The Prairie Warbler -June 2019
A Moveable Feast – and Feaster
by: Virginia Andrews
One of Nantucket’s few species of nesting warblers, the Prairie Warbler is a summer treat for birders. The male sports a greenish back with chestnut accents, a bright yellow breast, a black shoulder patch and streaking along the flanks.
But the most distinctive feature is a bold facial marking, composed of a dark line through the eye, connected to one outlining a half-circle of bright yellow below the eye. It looks a little bit like a fighter whose black eye is in the late technicolor phase of healing.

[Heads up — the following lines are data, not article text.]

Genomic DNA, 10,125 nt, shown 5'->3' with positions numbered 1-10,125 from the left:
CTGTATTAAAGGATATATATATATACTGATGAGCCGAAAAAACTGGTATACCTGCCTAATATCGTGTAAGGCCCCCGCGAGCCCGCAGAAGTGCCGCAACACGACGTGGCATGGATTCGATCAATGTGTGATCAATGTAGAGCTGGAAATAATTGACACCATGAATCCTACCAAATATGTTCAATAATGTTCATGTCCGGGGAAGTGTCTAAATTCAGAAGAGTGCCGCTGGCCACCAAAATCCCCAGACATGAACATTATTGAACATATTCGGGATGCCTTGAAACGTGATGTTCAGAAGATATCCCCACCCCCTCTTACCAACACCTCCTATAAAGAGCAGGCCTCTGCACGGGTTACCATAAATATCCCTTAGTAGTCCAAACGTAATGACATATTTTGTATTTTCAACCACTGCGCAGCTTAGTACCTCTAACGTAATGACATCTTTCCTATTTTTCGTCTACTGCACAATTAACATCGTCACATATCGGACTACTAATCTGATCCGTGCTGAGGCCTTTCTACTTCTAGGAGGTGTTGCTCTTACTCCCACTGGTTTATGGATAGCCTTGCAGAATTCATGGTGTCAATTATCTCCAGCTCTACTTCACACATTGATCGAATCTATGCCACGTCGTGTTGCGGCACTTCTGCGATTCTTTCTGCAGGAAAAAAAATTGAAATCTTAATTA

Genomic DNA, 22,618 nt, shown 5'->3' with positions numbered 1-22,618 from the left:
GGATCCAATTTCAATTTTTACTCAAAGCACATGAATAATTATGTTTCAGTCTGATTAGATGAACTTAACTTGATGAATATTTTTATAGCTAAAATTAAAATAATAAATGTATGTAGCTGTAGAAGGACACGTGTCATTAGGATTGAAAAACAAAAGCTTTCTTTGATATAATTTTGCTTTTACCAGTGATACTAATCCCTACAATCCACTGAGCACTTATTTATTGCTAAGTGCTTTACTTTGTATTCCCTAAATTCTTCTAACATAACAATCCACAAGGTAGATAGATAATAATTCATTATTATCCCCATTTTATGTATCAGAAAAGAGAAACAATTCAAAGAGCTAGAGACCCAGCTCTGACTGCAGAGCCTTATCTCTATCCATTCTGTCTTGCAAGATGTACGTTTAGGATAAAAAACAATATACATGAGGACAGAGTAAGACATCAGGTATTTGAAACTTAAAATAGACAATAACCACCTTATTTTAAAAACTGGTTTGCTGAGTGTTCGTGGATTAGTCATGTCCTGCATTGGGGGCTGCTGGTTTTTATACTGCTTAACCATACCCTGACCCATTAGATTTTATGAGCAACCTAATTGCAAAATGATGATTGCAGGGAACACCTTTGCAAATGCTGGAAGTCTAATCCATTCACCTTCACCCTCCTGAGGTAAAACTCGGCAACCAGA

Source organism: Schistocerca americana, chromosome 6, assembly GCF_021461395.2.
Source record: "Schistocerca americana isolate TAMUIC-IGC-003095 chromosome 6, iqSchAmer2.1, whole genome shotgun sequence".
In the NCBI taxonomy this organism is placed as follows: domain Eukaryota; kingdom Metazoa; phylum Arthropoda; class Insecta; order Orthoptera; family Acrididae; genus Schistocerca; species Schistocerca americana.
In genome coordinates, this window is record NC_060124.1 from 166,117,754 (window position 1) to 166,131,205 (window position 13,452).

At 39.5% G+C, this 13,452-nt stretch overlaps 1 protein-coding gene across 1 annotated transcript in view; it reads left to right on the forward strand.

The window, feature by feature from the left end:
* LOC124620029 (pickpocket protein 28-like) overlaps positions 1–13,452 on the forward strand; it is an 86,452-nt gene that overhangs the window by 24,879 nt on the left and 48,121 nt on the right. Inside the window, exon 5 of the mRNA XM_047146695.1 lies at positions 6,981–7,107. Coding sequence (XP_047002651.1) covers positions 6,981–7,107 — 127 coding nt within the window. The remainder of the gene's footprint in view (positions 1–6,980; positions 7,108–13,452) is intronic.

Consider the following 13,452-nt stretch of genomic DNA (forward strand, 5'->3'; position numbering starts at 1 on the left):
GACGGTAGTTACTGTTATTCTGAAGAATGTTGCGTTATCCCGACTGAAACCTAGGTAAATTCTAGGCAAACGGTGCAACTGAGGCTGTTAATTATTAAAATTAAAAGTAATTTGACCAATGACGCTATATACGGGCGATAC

But aside from a bit of bill-snapping between challenging males, they are not particularly scrappy birds. The bright color and distinctive markings make it a treat to watch the male as he sits teed up on a branch overlooking his territory. Females have essentially the same pattern of eye-liner, but in a more subdued olive green. Another feature bird-watchers look for is behavioral: a frequently wagging tail with mostly white undertail coverts.
But perhaps the quickest way to find one is by listening. Their song, if it can be called a song, is a series of notes described as “zee-zee-zee-zee-zee-zee-zee,” rising in succession. More of a declarative statement than a melody, it is the male’s way of announcing his availability in the breeding season.
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